The Worst Dungeon Master Ever, Part Two


I bash it.  With my axe.

It’s best if you read the previous article. The gist: Michael is a horrible DM and Spider and I cannot escape.

In Michael’s Binder of Many Things there were tons of extra classes and races, and he had a long, boring anecdote to tell us about every one. It probably would have only taken us an hour or two to make characters if he hadn’t kept going off on tangents, but how else would we know that we had the option of being Jedi knights?

Really. In a fantasy medieval world. I’d be interested in seeing the size of the clay pot batteries it would take to run a lightsaber.

The custom races were similarly lame, with the most twinky being a breed of elf that had all the cool elf bonuses, plus magical aptitude and wings.

Yeah.

Then I must have made the mistake of mentioning my fondness for orcs, because he went off about all the different kinds of half-breeds there were. It was uncomfortable, because he kept putting emphasis on how the monsters raped human/elven women. I could kind of figure that out myself, but he kept saying “and then this is what you get when a Deep One rapes a sea elf,” and “this happens when a minotaur rapes a human woman.”

I don’t like to think of myself as easily offended, but I was getting pretty annoyed at this. Everybody knows where little half-orcs come from (and it’s not the cabbage patch), but it’s kind of bad taste to keep bringing rape up like it’s a clinical term. He could have just said “when you cross a human and an ogre” and we’d have gotten his drift.

It occurs to me that I haven’t mentioned his laugh. Michael was one of those people who laugh after every second or third sentence, whether or not anything funny has been said. This was more annoying due to his customary volume, but what really made it aggravating was the kind of laugh it was. It was a sort of high-pitched nasal titter, the equivalent of saying “eh-heh-heh-heh-heh-heh” loudly and quickly. And constantly. No matter what he was discussing, it would be interrupted regularly by this loud staccato braying. The first couple of times it happened, I was startled.

From his catalog of fantasy miscegenation, Michael segued into the rape laws in his medieval setting. They were pretty harsh, I’d grant that, but he got a little too involved with the listings of various degrees of castration, branding and killing for the various numbers of offenses. It was like he was trying to say “Don’t worry, you ladies and your randomly-determined breasts will be safe in my fantasy world!”

That reminds me: his game world. He eventually, after I asked him several times to describe the game setting, showed us a greasy, worn, lightly penciled map of the planet he used for the game. Half of the continents were just Earth continents turned upside down. It wasn’t accident, either; they were clearly traced from an atlas. The maps were done in colored pencil and ballpoint pen, making them look even more like the doodles of a 5th grader in the back of class.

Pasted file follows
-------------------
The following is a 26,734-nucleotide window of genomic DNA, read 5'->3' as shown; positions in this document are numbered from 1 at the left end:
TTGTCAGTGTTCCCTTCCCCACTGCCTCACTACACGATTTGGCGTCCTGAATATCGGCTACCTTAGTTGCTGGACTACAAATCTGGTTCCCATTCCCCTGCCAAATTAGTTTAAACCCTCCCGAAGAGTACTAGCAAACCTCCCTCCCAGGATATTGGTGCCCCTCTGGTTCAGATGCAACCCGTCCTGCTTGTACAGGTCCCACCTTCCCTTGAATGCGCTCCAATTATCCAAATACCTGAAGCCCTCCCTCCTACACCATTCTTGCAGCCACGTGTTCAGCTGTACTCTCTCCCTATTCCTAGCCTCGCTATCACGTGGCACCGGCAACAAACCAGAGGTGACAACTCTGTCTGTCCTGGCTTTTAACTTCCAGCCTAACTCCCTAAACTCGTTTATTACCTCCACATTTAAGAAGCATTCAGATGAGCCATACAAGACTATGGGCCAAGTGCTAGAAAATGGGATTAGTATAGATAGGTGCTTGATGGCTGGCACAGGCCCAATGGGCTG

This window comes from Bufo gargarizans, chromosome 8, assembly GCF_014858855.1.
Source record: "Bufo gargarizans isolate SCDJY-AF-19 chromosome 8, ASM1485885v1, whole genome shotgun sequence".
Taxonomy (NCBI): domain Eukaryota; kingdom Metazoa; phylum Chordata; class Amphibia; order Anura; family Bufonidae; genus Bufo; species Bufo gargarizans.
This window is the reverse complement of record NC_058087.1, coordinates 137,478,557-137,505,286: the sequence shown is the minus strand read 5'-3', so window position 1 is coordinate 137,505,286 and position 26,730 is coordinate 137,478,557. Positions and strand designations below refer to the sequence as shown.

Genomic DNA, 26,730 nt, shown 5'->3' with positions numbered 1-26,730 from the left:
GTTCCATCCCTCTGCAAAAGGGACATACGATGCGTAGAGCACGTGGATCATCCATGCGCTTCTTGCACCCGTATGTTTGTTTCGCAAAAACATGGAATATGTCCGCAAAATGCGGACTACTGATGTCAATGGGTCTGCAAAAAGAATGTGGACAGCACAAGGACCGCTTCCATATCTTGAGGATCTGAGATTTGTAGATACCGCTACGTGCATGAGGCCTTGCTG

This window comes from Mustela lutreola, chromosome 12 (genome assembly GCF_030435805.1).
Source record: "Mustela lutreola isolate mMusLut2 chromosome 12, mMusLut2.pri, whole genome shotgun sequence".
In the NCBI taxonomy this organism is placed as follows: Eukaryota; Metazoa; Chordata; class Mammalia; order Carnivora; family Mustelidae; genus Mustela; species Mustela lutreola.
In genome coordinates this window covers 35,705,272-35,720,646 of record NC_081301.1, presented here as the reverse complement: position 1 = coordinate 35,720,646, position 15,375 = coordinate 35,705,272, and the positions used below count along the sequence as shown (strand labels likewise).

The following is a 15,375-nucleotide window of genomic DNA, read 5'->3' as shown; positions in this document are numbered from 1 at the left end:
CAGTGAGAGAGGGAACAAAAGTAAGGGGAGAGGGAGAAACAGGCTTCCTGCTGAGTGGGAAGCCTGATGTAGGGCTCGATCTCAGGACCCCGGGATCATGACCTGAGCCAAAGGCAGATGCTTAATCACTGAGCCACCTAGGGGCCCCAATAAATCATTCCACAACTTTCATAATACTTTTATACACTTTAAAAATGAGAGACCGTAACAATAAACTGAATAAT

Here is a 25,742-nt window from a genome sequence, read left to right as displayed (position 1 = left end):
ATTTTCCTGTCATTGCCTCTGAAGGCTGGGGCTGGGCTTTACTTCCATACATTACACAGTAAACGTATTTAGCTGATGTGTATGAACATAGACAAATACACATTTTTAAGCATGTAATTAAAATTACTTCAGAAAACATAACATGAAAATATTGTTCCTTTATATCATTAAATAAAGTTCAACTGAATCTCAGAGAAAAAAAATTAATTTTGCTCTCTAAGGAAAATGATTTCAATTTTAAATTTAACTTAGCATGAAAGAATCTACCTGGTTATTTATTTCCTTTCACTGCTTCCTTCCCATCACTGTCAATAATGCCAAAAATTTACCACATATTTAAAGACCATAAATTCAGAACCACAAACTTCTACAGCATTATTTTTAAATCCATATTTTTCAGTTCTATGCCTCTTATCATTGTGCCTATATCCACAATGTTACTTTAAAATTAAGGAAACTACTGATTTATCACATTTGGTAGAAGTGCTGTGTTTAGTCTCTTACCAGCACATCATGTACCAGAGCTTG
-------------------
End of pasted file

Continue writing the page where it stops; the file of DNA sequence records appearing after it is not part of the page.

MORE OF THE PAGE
The whole planet was larger than Earth, he explained, hence the extra room for oceans and more land. I asked by way of making conversation – although Michael made his own conversation quite well – whether that meant that the gravity was different.

He stopped short and was quiet for a good ten seconds, probably the longest he’d been silent the whole time we’d been there. Eventually, he said something very fast about the planet’s density and changed the subject. Not really caring in the first place, I didn’t pursue it. He seemed relieved to have made his Fast Talk roll.

We put the finishing touches on our characters. Since my character was a cleric of Thor and didn’t have much of a personality beyond owning a warhammer, I decided to name her Gerta Dammerung.

Haw haw.

See, it’s a pun on Gotterdammerung, the German word for the Norse Ragnarok, the “doom of the powers,” the time when the gods fight the jotuns and they all slay each other, leaving the mundane world to start over. It’s a standard mythological doohickey, but that’s beside the point. Basically, I was making a bad pun and everyone laughed, for real this time.

And Michael’s laugh was delayed for a few seconds, as he struggled furiously to figure out what was funny. Then his eyes lit up and he felt the need to explain the joke to all of us: “Gotterdammerung means the golden ring, like in Wagner’s opera, which was about the Norse gods.” He looked pleased as punch for a moment, then tried to act dismissive of the whole affair.